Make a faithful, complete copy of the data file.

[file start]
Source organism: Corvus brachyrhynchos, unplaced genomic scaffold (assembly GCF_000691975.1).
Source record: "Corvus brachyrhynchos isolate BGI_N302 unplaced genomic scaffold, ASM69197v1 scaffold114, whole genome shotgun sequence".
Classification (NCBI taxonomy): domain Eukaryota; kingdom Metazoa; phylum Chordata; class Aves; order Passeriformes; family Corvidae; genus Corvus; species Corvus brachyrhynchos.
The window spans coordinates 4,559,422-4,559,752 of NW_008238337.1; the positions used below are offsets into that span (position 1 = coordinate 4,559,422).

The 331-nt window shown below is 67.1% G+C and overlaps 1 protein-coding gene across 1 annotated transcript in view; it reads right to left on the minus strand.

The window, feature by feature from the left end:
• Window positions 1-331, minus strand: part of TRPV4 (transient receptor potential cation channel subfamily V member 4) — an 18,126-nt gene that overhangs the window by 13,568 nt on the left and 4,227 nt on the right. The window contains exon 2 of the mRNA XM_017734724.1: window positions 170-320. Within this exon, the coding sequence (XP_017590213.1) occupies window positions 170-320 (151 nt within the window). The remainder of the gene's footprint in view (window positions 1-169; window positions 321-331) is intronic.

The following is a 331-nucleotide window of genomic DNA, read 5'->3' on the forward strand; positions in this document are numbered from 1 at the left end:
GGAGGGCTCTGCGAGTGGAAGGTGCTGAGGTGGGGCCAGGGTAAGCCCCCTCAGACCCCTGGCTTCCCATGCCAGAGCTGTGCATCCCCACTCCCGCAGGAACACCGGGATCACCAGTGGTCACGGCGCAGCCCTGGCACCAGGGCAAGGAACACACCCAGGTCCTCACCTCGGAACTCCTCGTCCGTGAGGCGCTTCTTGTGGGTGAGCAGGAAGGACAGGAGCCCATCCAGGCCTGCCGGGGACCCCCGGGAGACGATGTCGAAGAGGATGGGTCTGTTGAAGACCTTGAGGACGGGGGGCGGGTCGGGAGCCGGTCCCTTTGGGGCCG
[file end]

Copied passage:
Source organism: Corvus brachyrhynchos, unplaced genomic scaffold (assembly GCF_000691975.1).
Source record: "Corvus brachyrhynchos isolate BGI_N302 unplaced genomic scaffold, ASM69197v1 scaffold114, whole genome shotgun sequence".
Classification (NCBI taxonomy): domain Eukaryota; kingdom Metazoa; phylum Chordata; class Aves; order Passeriformes; family Corvidae; genus Corvus; species Corvus brachyrhynchos.
The window spans coordinates 4,559,422-4,559,752 of NW_008238337.1; the positions used below are offsets into that span (position 1 = coordinate 4,559,422).

The 331-nt window shown below is 67.1% G+C and overlaps 1 protein-coding gene across 1 annotated transcript in view; it reads right to left on the minus strand.

The window, feature by feature from the left end:
• Window positions 1-331, minus strand: part of TRPV4 (transient receptor potential cation channel subfamily V member 4) — an 18,126-nt gene that overhangs the window by 13,568 nt on the left and 4,227 nt on the right. The window contains exon 2 of the mRNA XM_017734724.1: window positions 170-320. Within this exon, the coding sequence (XP_017590213.1) occupies window positions 170-320 (151 nt within the window). The remainder of the gene's footprint in view (window positions 1-169; window positions 321-331) is intronic.

The following is a 331-nucleotide window of genomic DNA, read 5'->3' on the forward strand; positions in this document are numbered from 1 at the left end:
GGAGGGCTCTGCGAGTGGAAGGTGCTGAGGTGGGGCCAGGGTAAGCCCCCTCAGACCCCTGGCTTCCCATGCCAGAGCTGTGCATCCCCACTCCCGCAGGAACACCGGGATCACCAGTGGTCACGGCGCAGCCCTGGCACCAGGGCAAGGAACACACCCAGGTCCTCACCTCGGAACTCCTCGTCCGTGAGGCGCTTCTTGTGGGTGAGCAGGAAGGACAGGAGCCCATCCAGGCCTGCCGGGGACCCCCGGGAGACGATGTCGAAGAGGATGGGTCTGTTGAAGACCTTGAGGACGGGGGGCGGGTCGGGAGCCGGTCCCTTTGGGGCCG